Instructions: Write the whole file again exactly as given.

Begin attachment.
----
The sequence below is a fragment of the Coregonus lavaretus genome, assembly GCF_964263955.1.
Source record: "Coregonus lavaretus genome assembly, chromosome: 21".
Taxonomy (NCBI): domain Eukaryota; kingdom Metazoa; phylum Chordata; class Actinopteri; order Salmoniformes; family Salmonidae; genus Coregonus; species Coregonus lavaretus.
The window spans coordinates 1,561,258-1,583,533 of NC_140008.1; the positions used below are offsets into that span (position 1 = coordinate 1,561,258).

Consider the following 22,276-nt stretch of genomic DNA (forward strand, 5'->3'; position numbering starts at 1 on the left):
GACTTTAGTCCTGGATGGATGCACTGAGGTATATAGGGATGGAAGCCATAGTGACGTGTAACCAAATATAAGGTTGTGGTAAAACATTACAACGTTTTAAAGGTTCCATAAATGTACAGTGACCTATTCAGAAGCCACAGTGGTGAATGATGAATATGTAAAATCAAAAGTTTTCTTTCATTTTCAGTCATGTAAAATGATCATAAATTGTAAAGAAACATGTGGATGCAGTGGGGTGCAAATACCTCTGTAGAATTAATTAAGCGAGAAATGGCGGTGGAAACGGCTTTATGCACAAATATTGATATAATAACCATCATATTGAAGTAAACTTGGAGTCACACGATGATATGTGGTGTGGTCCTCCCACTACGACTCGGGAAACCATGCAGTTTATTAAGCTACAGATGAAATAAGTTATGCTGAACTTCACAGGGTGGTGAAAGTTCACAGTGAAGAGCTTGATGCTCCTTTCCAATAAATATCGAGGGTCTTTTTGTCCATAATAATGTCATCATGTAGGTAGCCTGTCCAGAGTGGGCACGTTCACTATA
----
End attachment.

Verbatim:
The sequence below is a fragment of the Coregonus lavaretus genome, assembly GCF_964263955.1.
Source record: "Coregonus lavaretus genome assembly, chromosome: 21".
Taxonomy (NCBI): domain Eukaryota; kingdom Metazoa; phylum Chordata; class Actinopteri; order Salmoniformes; family Salmonidae; genus Coregonus; species Coregonus lavaretus.
The window spans coordinates 1,561,258-1,583,533 of NC_140008.1; the positions used below are offsets into that span (position 1 = coordinate 1,561,258).

Consider the following 22,276-nt stretch of genomic DNA (forward strand, 5'->3'; position numbering starts at 1 on the left):
GACTTTAGTCCTGGATGGATGCACTGAGGTATATAGGGATGGAAGCCATAGTGACGTGTAACCAAATATAAGGTTGTGGTAAAACATTACAACGTTTTAAAGGTTCCATAAATGTACAGTGACCTATTCAGAAGCCACAGTGGTGAATGATGAATATGTAAAATCAAAAGTTTTCTTTCATTTTCAGTCATGTAAAATGATCATAAATTGTAAAGAAACATGTGGATGCAGTGGGGTGCAAATACCTCTGTAGAATTAATTAAGCGAGAAATGGCGGTGGAAACGGCTTTATGCACAAATATTGATATAATAACCATCATATTGAAGTAAACTTGGAGTCACACGATGATATGTGGTGTGGTCCTCCCACTACGACTCGGGAAACCATGCAGTTTATTAAGCTACAGATGAAATAAGTTATGCTGAACTTCACAGGGTGGTGAAAGTTCACAGTGAAGAGCTTGATGCTCCTTTCCAATAAATATCGAGGGTCTTTTTGTCCATAATAATGTCATCATGTAGGTAGCCTGTCCAGAGTGGGCACGTTCACTATA